So, what about positioning? Once you know exactly who you are talking to and what message you need to share, it’s time to consider how you will reach them – what marketing channels will work best for your strategy?You will know the type of social media channels which fit the demographic, which career sites they use and where to advertise. Video is worth considering as it is a powerful medium which can enable you to show familiar faces of the company. You need to post regularly and authentically, considering localised nuances if you are a global company.

Central to your positioning is your Employee Value Proposition or EVP. This tells you exactly how you align your values against those of your employee, with them at the heart. Include here what motivates them. Is it healthcare benefits, flexibility, or bonuses for example? It will be a mixture, and you need to ensure you communicate these messages throughout the recruitment and onboarding processes, and are always available to current staff. Your business will benefit when brand guidelines are all housed within one , – helping you to ensure you’re communicating a strong, consistent brand, which is as much about values as it is about logos.

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What happens if you don’t take these steps? Research shows that staff are 20% more likely to leave a workplace within a year if there is no investment in their future, which is why training and development is absolutely essential, and you have to mean what you say and demonstrate this clearly. It’s one thing to show that your values align, but to truly demonstrate this you need to offer opportunities for growth and in this way you will nurture brand advocates – they will tell their friends and promote your vacancies.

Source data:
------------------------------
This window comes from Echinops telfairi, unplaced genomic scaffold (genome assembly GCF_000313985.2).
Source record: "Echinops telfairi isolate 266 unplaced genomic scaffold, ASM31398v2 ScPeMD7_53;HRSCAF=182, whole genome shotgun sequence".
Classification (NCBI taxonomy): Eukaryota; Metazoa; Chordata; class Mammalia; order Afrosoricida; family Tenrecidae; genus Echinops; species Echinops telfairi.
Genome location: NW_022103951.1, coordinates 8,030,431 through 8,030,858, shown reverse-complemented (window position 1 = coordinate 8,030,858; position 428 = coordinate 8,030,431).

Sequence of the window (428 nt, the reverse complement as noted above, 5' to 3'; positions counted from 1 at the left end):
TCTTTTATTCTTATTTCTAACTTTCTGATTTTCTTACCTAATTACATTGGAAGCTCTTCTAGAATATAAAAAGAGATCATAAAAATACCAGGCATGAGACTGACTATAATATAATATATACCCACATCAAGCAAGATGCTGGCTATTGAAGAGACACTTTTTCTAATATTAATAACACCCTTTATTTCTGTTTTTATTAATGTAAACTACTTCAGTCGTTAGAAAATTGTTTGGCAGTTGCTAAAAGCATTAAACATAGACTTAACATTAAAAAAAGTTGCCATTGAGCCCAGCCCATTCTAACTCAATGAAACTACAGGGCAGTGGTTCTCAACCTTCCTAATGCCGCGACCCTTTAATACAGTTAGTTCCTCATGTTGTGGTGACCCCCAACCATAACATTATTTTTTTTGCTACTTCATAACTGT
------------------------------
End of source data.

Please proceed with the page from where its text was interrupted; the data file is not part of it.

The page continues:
Throughout this process of developing your employer branding strategy, you need to evaluate success. Any successful communications strategy has an internal review at the heart. If you set a benchmark and continue to assess how well your strategy is performing, this can inform your future communications. This includes seeking buy-in across the board. HR professionals, board members, staff, and candidates, all need to be included. Then you can fine-tune against your KPIs and conduct focus groups, so the strategy is continually evolving.

Implementing your employer branding strategy means putting people at the heart of everything you do, as they can be your biggest asset and opportunity for growth, with the right approach. They will become your champions. With Papirfly’s brand management platform, empower your employer branding team to attract, recruit and retain the best people – and celebrate building and being part of a team of champions for your successful global brand. In fact, you can read all about how we helped Unilever deliver employer brand perfection with our platform.